Turbines are not so snappy to respond, so all inputs are lagged, lowering the input rates of the pilot.
Lower input rates means the airframe has more time to follow the rotor, and not bump.

Im ready to be corrected, i love to learn.


Since you are ready....

Firstly.....why do some of the worlds top race car drivers crash.....are they incompetent drivers?

The reason mast bumping occurs is due to the right roll of the aircraft fuselage in relation to the rotor head in low G conditions.

This right roll is the result of a torque couple produced between the main rotor and the tail rotor.

Robinsons tall masts compared to other 2 bladed teetering systems like the Bell products and their more efficient tail rotors make things worse as do their light airframes. Look at crashes attributed to mast bumping and you'll find many of them were in lightly loaded machines. I won't even go into the difference in the crash worthiness of the airframes. After all the JR's were designed and built for the military and the Robinsons the daily commute.....

Low G and insufficient power doesn't make sense. More power= more left pedal which =more right roll in low G. And it's not only ham fisted inputs which cause low G....turbulence does a great job of it too and NZ gets its fair share of that. And before you point out the obvious it's not a case of windy day=lots of turbulence. Unexpected clear air turbulence isn't uncommon either and has caught the rapid attention of many an aviator.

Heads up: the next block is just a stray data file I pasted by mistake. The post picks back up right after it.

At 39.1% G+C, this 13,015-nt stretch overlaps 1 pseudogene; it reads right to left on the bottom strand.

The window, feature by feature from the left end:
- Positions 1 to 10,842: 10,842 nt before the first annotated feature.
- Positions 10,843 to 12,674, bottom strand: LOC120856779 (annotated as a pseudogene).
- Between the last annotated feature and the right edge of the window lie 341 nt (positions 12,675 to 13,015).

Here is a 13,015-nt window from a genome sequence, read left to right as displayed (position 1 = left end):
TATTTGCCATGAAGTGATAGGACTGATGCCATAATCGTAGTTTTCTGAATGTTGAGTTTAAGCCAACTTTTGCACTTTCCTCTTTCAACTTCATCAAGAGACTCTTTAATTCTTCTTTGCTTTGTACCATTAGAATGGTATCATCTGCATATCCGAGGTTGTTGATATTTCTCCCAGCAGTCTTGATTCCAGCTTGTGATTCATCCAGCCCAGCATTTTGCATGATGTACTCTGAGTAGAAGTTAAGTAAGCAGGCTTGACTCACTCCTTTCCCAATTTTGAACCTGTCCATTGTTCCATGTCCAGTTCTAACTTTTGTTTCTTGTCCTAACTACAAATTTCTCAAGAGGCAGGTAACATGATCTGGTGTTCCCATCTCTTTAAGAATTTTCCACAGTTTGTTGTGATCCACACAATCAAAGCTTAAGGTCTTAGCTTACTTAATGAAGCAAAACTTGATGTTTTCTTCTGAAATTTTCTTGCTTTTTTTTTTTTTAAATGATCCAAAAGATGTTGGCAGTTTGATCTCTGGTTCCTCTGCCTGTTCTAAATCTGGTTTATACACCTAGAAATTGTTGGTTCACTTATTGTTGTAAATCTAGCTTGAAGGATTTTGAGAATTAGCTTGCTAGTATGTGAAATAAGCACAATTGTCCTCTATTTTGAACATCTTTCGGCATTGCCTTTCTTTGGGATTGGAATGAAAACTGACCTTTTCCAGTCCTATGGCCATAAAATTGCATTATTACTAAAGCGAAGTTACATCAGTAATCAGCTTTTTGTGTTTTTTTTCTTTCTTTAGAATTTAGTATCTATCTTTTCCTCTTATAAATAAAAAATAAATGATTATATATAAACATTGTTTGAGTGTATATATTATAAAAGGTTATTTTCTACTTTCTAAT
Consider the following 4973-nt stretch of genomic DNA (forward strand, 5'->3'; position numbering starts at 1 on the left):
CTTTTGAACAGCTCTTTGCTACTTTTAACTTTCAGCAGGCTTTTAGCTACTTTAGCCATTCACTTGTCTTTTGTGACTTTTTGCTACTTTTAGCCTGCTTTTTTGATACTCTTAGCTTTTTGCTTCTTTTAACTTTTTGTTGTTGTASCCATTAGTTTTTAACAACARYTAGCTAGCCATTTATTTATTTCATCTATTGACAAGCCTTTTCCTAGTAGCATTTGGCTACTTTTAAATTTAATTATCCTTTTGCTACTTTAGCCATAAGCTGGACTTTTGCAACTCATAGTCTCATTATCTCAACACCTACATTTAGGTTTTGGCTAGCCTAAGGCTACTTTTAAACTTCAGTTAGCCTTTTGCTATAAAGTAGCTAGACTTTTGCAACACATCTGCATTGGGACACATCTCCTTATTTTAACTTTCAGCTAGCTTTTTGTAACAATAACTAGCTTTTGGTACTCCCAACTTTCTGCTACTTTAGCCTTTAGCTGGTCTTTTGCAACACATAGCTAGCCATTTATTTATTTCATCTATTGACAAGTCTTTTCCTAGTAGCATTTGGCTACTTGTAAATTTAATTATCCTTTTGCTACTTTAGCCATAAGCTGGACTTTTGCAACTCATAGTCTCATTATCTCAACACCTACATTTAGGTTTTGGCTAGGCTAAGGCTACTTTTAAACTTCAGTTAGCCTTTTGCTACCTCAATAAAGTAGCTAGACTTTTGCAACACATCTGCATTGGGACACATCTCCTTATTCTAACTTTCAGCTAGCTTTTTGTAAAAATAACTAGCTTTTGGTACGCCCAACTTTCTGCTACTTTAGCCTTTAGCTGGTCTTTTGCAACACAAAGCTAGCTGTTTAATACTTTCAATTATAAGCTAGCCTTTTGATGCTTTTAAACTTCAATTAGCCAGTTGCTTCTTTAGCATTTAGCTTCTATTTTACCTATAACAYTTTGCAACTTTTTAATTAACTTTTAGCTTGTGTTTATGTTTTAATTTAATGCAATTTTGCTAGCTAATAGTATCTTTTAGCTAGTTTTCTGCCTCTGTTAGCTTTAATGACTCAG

The R66 isn't off the radar. I attended the Robinson factory safety course recently and they had just clocked over 10,000 hours with 8 fatals for which mast bumping was the most likely cause. Not surprising given it's a lighter airframe with more power going through it and the things want to fly fast too (another factor which is less than helpful when hitting unexpected potholes in the sky or not having the experience/training to pick areas of turbulence in the hills).

Mast bumping is definitely at the forefront the medias attention at present. But let's not forget also the posts crash fires and that 60 minutes doco produced in Aussie not so long ago that captured everyone's attention in regards to Robinson aircraft too....

I'm not jumping on the Robinson bagging band wagon. Like many on here I've flown them a fair amount including in some pretty windy conditions. They are no doubt a great helicopter when flown in the right manner in the right conditions. However, one must still admit they are made in such a way that they have been far too susceptible to dislpaying the result of design faults that have taken the lives of too many of our colleagues, friends and passengers despite the awareness training, safety notices, courses etc already in place.